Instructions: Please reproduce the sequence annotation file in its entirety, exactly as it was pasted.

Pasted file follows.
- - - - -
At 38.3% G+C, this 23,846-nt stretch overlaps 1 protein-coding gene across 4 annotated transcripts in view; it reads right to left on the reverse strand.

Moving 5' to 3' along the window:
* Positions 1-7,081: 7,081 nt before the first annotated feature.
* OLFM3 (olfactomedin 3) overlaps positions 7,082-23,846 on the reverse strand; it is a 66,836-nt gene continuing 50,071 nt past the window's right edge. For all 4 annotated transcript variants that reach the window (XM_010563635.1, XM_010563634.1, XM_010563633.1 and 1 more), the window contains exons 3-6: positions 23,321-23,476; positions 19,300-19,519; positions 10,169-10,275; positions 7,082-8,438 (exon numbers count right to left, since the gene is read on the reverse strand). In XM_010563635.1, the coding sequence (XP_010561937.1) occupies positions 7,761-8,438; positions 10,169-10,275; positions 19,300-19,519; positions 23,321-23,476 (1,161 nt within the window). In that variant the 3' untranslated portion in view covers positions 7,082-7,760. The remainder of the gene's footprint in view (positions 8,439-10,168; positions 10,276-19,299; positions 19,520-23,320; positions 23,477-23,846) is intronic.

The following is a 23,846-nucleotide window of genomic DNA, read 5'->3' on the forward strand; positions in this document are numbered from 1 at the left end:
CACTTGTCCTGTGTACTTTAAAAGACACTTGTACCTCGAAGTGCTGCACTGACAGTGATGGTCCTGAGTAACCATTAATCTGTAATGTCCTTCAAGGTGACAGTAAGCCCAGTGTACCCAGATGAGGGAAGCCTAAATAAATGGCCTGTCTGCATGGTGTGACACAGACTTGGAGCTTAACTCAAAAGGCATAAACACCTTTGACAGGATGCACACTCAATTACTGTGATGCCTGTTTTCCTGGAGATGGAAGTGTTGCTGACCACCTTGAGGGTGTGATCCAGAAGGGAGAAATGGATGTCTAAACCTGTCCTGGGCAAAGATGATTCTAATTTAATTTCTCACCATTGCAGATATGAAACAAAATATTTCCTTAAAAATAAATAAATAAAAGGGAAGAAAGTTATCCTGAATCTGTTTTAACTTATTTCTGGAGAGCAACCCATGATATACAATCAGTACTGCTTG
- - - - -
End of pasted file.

At 38.3% G+C, this 23,846-nt stretch overlaps 1 protein-coding gene across 4 annotated transcripts in view; it reads right to left on the reverse strand.

Moving 5' to 3' along the window:
* Positions 1-7,081: 7,081 nt before the first annotated feature.
* OLFM3 (olfactomedin 3) overlaps positions 7,082-23,846 on the reverse strand; it is a 66,836-nt gene continuing 50,071 nt past the window's right edge. For all 4 annotated transcript variants that reach the window (XM_010563635.1, XM_010563634.1, XM_010563633.1 and 1 more), the window contains exons 3-6: positions 23,321-23,476; positions 19,300-19,519; positions 10,169-10,275; positions 7,082-8,438 (exon numbers count right to left, since the gene is read on the reverse strand). In XM_010563635.1, the coding sequence (XP_010561937.1) occupies positions 7,761-8,438; positions 10,169-10,275; positions 19,300-19,519; positions 23,321-23,476 (1,161 nt within the window). In that variant the 3' untranslated portion in view covers positions 7,082-7,760. The remainder of the gene's footprint in view (positions 8,439-10,168; positions 10,276-19,299; positions 19,520-23,320; positions 23,477-23,846) is intronic.

The following is a 23,846-nucleotide window of genomic DNA, read 5'->3' on the forward strand; positions in this document are numbered from 1 at the left end:
CACTTGTCCTGTGTACTTTAAAAGACACTTGTACCTCGAAGTGCTGCACTGACAGTGATGGTCCTGAGTAACCATTAATCTGTAATGTCCTTCAAGGTGACAGTAAGCCCAGTGTACCCAGATGAGGGAAGCCTAAATAAATGGCCTGTCTGCATGGTGTGACACAGACTTGGAGCTTAACTCAAAAGGCATAAACACCTTTGACAGGATGCACACTCAATTACTGTGATGCCTGTTTTCCTGGAGATGGAAGTGTTGCTGACCACCTTGAGGGTGTGATCCAGAAGGGAGAAATGGATGTCTAAACCTGTCCTGGGCAAAGATGATTCTAATTTAATTTCTCACCATTGCAGATATGAAACAAAATATTTCCTTAAAAATAAATAAATAAAAGGGAAGAAAGTTATCCTGAATCTGTTTTAACTTATTTCTGGAGAGCAACCCATGATATACAATCAGTACTGCTTG